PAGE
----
20 Mar To bid or not to bid
Do nothing, and nothing happens. Life is about decisions. You either make them or they’re made for you, but you can’t avoid them.
It’s not hard to make decisions when you know what your values are – and here, we take a cool-headed look at the practical process of qualifying your bid opportunities before investing too much time and effort. We know you can increase your win rates and make sure you are focusing your energy into bidding for projects that are the right fit for your business – and here’s how.
The score and what you need to achieve
Your total score out of 100 is your percentage chance of winning the bid. Each bidder will have their own cut-off level for when to take the no-bid-decision. In industries with many bids released consistently through the year, a higher cut-off of around 70-75% can safely be established because you have so much choice. For those in niche markets, even just a 50% chance might still be worth bidding for.
Score up to 25 points based on your existing customer relationships
If your competitors have consistently performed well over a period of time with the potential client, chances are you must be even more convincing with your bid. If the client has been buying solely from one supplier for years and shows no sign of change prior to this tender release, chances are they will continue to favour their preferred supplier’s responses. To achieve a perfect score, you’ll need an existing good relationship with the client that has proven the benefits of a partnership with your company consistently. If not, you need to try to make up ground in the other scoring sectors.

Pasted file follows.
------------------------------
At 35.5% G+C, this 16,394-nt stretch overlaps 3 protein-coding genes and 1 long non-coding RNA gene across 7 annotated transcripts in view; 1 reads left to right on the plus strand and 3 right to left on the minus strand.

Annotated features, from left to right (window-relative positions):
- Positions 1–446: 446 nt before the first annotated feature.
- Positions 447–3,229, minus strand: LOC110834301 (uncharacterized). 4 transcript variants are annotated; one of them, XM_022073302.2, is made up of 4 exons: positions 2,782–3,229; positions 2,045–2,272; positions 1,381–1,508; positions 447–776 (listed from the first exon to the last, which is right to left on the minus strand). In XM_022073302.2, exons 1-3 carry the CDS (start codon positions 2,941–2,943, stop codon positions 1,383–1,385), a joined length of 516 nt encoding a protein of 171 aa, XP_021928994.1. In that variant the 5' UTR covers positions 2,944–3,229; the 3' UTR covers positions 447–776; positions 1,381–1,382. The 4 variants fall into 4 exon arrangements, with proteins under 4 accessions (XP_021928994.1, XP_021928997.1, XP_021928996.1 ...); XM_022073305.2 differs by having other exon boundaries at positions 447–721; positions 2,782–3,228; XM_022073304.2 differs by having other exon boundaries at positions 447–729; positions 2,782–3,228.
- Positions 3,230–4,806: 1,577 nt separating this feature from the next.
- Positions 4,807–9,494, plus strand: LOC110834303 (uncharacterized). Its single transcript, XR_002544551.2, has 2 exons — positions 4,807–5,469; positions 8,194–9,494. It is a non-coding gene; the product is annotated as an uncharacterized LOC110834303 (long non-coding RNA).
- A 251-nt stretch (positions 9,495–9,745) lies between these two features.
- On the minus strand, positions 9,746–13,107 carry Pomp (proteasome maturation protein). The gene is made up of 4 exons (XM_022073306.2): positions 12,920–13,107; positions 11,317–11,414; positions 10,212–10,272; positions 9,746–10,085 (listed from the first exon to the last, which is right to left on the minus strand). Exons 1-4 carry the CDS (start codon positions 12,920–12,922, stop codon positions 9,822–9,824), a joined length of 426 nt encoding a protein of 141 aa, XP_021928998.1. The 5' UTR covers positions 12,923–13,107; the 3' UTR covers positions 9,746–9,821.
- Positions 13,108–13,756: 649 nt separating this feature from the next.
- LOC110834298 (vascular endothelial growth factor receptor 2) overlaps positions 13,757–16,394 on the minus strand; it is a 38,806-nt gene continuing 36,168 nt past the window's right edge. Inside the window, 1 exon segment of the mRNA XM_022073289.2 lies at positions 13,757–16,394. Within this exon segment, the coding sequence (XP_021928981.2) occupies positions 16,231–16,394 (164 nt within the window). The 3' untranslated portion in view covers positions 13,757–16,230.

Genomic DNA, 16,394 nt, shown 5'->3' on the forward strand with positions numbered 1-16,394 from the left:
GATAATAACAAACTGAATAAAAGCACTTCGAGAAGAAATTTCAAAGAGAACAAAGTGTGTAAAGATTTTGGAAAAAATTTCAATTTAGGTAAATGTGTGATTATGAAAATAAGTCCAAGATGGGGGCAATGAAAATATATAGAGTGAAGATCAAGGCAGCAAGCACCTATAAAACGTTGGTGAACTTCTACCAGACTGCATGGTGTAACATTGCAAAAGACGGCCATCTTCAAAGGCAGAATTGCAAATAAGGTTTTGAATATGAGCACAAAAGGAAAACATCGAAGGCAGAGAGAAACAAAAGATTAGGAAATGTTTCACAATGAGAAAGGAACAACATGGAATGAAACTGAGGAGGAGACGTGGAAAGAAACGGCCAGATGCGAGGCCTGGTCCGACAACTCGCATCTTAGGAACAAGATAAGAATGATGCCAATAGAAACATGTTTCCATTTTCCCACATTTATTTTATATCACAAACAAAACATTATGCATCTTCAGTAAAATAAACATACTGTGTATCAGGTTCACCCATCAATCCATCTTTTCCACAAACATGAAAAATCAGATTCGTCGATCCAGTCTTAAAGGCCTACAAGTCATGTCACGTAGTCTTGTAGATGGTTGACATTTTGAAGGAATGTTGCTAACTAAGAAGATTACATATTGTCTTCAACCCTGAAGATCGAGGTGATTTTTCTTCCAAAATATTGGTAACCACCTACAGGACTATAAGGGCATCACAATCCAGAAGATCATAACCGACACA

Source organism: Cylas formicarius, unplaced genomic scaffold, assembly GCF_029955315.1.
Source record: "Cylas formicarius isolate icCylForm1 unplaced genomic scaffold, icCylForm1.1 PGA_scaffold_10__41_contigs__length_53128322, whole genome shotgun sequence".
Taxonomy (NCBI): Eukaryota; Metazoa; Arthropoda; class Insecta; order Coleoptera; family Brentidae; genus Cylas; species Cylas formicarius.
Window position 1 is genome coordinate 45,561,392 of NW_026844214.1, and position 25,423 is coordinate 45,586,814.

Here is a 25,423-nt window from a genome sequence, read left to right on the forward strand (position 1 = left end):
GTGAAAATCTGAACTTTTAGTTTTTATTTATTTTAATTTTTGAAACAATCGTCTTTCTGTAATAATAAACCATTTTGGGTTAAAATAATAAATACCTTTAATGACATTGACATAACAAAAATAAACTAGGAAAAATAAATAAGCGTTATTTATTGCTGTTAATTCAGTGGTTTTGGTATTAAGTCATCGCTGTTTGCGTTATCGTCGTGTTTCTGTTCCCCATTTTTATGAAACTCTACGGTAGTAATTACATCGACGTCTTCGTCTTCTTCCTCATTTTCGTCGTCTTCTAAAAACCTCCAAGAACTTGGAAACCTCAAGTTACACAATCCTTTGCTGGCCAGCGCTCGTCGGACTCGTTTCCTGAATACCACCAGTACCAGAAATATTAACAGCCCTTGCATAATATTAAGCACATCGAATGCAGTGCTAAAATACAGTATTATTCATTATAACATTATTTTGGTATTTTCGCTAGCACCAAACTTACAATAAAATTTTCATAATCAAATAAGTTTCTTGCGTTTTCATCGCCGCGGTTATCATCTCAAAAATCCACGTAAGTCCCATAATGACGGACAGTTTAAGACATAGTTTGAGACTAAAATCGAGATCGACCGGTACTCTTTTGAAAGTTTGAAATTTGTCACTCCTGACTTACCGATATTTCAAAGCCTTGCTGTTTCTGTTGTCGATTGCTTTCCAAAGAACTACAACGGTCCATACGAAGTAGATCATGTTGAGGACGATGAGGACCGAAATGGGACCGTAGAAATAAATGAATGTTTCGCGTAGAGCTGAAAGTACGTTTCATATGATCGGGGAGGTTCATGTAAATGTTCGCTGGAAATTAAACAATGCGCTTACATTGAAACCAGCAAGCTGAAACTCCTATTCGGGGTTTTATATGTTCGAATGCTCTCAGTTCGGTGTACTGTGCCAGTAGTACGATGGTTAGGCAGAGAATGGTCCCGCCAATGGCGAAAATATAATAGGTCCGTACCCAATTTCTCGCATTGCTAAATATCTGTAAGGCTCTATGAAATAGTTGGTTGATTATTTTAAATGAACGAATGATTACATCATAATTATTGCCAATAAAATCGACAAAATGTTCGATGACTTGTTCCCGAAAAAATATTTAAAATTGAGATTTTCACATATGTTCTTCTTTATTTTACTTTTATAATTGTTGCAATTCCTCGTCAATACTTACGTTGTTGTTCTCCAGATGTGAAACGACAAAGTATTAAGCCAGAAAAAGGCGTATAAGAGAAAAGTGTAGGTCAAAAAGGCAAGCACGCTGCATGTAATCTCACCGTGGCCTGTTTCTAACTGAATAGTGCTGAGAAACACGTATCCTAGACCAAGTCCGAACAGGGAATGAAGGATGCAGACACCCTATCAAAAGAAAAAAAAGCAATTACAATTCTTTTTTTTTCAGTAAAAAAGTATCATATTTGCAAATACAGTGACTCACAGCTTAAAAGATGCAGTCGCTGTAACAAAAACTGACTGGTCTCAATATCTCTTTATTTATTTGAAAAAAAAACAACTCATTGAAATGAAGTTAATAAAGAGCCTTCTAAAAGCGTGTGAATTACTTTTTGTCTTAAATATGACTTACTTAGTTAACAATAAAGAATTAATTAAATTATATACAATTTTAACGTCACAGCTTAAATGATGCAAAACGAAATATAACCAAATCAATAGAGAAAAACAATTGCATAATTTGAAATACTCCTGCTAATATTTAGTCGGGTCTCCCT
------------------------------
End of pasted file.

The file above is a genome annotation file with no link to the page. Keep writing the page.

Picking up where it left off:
Score up to 25 points with your availability to respond
Even if you have the perfect product fit and great customer relationships, if no one in your business has time to compose a well written and immaculately presented response to the requirements, you won’t score highly enough to win. Ask yourself how much time can you commit to the required response? Do you have the key personnel in the company that would can add input? Are they available to do so or are they off work until after the deadline? Consider outsourcing the writing and reviewing to the experts to improve your score here if you can’t do so in-house.
Score up to 25 points with your product fit
Whether it is a product or service you are offering, you need to check the core requirements of the customer and score your offering against it. The depersonalised process of bidding for contracts often deters bidders from picking up the phone to try and get in from of the right people. This is a direct opportunity to explain what value you can bring and to raise your visibility as you seek any clarifications.
However, if they state that several features are mandatory – and you can’t provide them, this probably isn’t the opportunity for you. For a perfect score, your solution must meet all mandatory requirements as well as the terms in the contract.
Score up to 25 points with your ‘value adds’ and other identifiable benefits
Can you add value to this bid? Think through what the client is trying to achieve. Consider what their end goal is and try to work out what additional services you may offer that add big value to the client, yet cost you very little.
Are they looking for a local supplier and you know you are the only one in a 40-mile radius? There are often key elements to a bid that are additional to the main product or service requirements, but that can be the deciding factor between competitors scoring similar results. For a score of 25, you need to know you can offer a great overall value proposition with two or three key points that will make you stand out from the crowd, e.g. if they are interested in companies that ‘give back’ and you have an exceptional company social responsibility program, or you can add a range of free beneficial ‘add-ons’ to your proposal.